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Applied Practical Experiences

Students at DSPH don’t just learn – they do

Public health practice – the “doing” of public health – is a key component of the MPH curriculum. Students gain both broad and deep exposures to hands-on public health work through applied practical experiences in the first year of their program.

The objectives of the Depth and Breadth practical experiences prepare students to:

  • Integrate theory and research with practice;
  • Apply public health concepts and methods to solve real world problems;
  • Gain new and enhance existing knowledge and skills; and
  • Widen the scope of professional activities, relationships, and networks.


The depth experience constitutes a supervised, hands-on public health opportunity within a public health practice setting alongside one of our community partners. This 120-hour experience may be in the form of an internship or a project.

Alton Reid

Student experiences

Alton Reid
Reaching People Where They Live

“Everything in life is interconnected, it’s a balance.”

Alton Reid stumbled upon the Home Preservation Initiative, a project run by a group of nonprofit organizations –Habitat for Humanity, People’s Emergency Center, Dornsife SPH and others – which measures the impact of housing repairs on neighborhoods, people, and their health. “It’s a blessing from God that I walked by and saw them, and said ‘Can I do this?’” In a training session on how to conduct qualitative research interviews, Reid learned that “giving a little bit of kindness” makes a big difference in how people present themselves and whether they trust you. “You’re the outsider – and that understanding will take you a long way: It’s not my neighborhood, but I must treat it and the people in it with respect.” Reid recalls a woman who had a carbon monoxide leak. “Her daughters are disabled and can’t get around quickly,” he says. “After the repairs, they had railings that were helpful to them, and the mom and father.” Another person explained how home repairs had helped with neuropathy, by providing reliable air conditioning and heat. Growing up in New York City and Jamaica, Reid recognized early the existence of housing disparities. “Just a couple of blocks from Drexel, neighborhoods are drastically different…People are very aware of what’s going on in their neighborhood.” Reid’s future holds medical school or getting a PhD then opening a clinic to help people – though he’s learned that health doesn’t happen in the doctor’s office. “It’s very interesting to see things you take for granted affecting people’s health: it can be a broken sidewalk, or an abandoned house with a tree growing inside of it, and the rot affecting houses on both sides of the blight.


Ann Henderer

Student experiences

Ann Henderer
Trauma Informed Yoga

“I want to synthesize my love for yoga, and my desire to work in public health on a larger scale and make an impact.”

She first envisioned a career as a physician, but a volunteer experience in Cambodia, watching a teacher instruct poor children about health changed Ann Henderer’s career path. “I realized I wanted to help groups of people, instead of just one individual at a time,” she says. Henderer first completed Drexel’s Global Health Certificate Program, and in the spring finished year one of her MPH studies. This summer, she combined her love for travel and public health with another passion: yoga, which she took up a decade ago for stress relief as an undergrad. “My yoga practice kept me sane in the midst of studying and tests – and it seemed a natural extension to tie in what I’d seen so much benefit from to help others,” she says. Armed with a certificate as a yoga instructor and support from the Foundation for International Medical Relief for Children (FIMRC), in July Henderer was off to Peru, known as a center for traditional medicine rooted in local culture. “I’m doing my practicum in a yoga program with incarcerated Peruvian women that’s been very successful, but the teacher hasn’t been formally trained,” she says. “So I’m going to train her so she can teach in a trauma-informed manner ... and I’m developing a training manual on trauma-sensitive yoga, too.” The idea, Henderer says, is to counteract the fight-or-flight stress response by encouraging cues to get grounded: to feel the mat, to come back into your body, and repair the parasympathetic and sympathetic nervous systems in the brain.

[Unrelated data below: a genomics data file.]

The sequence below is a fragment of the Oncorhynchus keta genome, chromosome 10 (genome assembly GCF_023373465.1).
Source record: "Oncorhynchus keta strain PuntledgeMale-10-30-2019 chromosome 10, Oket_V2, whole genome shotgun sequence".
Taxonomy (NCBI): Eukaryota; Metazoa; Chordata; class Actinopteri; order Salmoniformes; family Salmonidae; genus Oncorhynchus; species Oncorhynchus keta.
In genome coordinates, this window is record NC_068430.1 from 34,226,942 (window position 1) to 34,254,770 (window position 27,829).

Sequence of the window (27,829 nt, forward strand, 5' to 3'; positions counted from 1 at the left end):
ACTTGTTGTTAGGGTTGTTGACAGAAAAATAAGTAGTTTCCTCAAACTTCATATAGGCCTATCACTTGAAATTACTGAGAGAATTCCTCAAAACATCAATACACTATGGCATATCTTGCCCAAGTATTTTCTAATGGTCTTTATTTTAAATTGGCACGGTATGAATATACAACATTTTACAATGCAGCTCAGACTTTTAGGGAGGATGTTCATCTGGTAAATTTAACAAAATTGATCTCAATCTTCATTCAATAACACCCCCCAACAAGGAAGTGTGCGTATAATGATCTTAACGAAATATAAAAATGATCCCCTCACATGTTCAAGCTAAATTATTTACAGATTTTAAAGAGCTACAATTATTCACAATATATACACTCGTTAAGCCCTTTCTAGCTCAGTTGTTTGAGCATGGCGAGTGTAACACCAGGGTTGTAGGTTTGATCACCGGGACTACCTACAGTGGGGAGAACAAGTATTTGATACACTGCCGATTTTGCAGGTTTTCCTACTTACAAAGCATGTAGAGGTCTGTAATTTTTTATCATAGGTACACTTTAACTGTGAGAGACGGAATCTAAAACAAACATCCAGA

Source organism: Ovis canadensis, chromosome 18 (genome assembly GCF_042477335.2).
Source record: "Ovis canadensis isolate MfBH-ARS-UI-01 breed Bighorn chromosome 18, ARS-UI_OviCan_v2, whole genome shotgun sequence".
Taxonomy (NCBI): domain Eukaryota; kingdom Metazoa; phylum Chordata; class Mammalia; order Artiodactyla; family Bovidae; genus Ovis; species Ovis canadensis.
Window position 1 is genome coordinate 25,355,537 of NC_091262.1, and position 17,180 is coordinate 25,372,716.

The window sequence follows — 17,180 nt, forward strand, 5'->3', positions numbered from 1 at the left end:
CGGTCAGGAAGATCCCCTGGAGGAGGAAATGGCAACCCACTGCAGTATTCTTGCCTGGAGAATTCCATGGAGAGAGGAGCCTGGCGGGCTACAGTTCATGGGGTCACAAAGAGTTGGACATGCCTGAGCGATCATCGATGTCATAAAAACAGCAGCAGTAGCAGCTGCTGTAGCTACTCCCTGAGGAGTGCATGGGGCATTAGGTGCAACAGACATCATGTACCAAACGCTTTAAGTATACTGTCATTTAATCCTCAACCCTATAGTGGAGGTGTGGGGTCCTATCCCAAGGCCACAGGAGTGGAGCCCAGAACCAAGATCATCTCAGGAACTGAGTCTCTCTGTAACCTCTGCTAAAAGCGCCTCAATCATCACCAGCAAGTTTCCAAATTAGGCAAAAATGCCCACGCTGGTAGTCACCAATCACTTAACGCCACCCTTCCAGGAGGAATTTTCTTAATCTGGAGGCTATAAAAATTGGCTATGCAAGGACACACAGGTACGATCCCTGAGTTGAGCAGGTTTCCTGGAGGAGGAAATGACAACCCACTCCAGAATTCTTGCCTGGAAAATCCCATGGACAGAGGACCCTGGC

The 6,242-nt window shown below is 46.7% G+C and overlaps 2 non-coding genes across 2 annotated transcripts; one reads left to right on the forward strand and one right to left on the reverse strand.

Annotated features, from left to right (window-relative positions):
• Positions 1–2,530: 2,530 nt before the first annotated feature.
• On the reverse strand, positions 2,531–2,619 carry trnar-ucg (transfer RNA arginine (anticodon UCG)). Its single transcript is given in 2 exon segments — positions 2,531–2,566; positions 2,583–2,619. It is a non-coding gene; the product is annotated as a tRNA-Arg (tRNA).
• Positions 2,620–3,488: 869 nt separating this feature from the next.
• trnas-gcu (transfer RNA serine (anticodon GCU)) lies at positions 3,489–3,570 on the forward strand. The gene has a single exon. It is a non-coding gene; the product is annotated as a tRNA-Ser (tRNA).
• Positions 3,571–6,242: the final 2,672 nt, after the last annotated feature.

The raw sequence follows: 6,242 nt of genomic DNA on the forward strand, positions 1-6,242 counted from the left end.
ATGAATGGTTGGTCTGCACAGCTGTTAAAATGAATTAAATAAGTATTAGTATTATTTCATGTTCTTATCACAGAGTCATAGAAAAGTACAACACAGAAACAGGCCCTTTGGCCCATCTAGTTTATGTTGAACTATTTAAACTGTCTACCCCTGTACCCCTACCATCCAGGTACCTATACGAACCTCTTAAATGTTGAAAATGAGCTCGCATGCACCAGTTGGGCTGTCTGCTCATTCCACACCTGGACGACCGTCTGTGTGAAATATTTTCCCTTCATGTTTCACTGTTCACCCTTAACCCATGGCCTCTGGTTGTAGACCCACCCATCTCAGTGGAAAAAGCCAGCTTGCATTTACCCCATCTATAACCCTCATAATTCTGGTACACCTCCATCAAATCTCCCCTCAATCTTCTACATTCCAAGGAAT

Students in the MPH program often engage in occasional public health practice activities including lectures, volunteerism, or community service, separate from structured longer-term experiences. Tracking Breadth activities gives students the ability to capture the range of their community and practice engagement throughout their time at Drexel.

Students document at least one practice activity each month during their time in the program, including the academic year and in the summer between their first and second year.

Examples of breadth activities:

  • Lectures or presentations within or external to Drexel including, but not limited to, DSPH Population Health Spotlight, Urban Health Collaborative speakers, College of Physicians Public Health Grand Rounds, or other public health practice-related events.
  • Drexel-sponsored community service activities or volunteerism that one engages in on their own time.

Finding an Opportunity

The Symplicity database houses a variety of potential student experiences, including those that satisfy Breadth and Depth. Students should register with their Drexel email address to be granted access.

Students may also find these experiences by connecting with faculty members, professional or personal contacts, or other independent research on opportunities.

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